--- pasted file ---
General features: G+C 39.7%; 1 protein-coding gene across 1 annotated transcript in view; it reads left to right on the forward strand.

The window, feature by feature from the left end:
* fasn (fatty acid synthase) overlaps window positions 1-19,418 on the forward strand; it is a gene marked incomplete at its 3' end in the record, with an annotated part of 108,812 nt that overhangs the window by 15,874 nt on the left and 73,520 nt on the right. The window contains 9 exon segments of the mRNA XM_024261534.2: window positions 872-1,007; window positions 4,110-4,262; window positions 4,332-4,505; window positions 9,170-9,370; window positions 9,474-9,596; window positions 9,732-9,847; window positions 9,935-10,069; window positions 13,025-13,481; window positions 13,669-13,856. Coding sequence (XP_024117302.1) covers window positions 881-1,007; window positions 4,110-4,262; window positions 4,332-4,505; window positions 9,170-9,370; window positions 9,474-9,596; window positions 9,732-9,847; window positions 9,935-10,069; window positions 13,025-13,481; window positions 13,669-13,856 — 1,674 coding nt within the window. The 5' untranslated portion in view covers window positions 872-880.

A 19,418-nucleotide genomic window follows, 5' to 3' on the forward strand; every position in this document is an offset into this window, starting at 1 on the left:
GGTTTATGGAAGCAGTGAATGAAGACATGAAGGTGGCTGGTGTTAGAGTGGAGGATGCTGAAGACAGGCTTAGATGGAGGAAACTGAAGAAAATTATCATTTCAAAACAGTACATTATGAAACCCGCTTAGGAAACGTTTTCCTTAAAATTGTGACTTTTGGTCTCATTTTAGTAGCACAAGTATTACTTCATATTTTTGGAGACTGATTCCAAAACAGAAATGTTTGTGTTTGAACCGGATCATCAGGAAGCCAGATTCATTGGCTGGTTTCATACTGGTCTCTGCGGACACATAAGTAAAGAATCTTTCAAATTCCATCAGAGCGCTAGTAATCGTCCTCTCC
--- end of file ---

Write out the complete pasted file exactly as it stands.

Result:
General features: G+C 39.7%; 1 protein-coding gene across 1 annotated transcript in view; it reads left to right on the forward strand.

The window, feature by feature from the left end:
* fasn (fatty acid synthase) overlaps window positions 1-19,418 on the forward strand; it is a gene marked incomplete at its 3' end in the record, with an annotated part of 108,812 nt that overhangs the window by 15,874 nt on the left and 73,520 nt on the right. The window contains 9 exon segments of the mRNA XM_024261534.2: window positions 872-1,007; window positions 4,110-4,262; window positions 4,332-4,505; window positions 9,170-9,370; window positions 9,474-9,596; window positions 9,732-9,847; window positions 9,935-10,069; window positions 13,025-13,481; window positions 13,669-13,856. Coding sequence (XP_024117302.1) covers window positions 881-1,007; window positions 4,110-4,262; window positions 4,332-4,505; window positions 9,170-9,370; window positions 9,474-9,596; window positions 9,732-9,847; window positions 9,935-10,069; window positions 13,025-13,481; window positions 13,669-13,856 — 1,674 coding nt within the window. The 5' untranslated portion in view covers window positions 872-880.

A 19,418-nucleotide genomic window follows, 5' to 3' on the forward strand; every position in this document is an offset into this window, starting at 1 on the left:
GGTTTATGGAAGCAGTGAATGAAGACATGAAGGTGGCTGGTGTTAGAGTGGAGGATGCTGAAGACAGGCTTAGATGGAGGAAACTGAAGAAAATTATCATTTCAAAACAGTACATTATGAAACCCGCTTAGGAAACGTTTTCCTTAAAATTGTGACTTTTGGTCTCATTTTAGTAGCACAAGTATTACTTCATATTTTTGGAGACTGATTCCAAAACAGAAATGTTTGTGTTTGAACCGGATCATCAGGAAGCCAGATTCATTGGCTGGTTTCATACTGGTCTCTGCGGACACATAAGTAAAGAATCTTTCAAATTCCATCAGAGCGCTAGTAATCGTCCTCTCC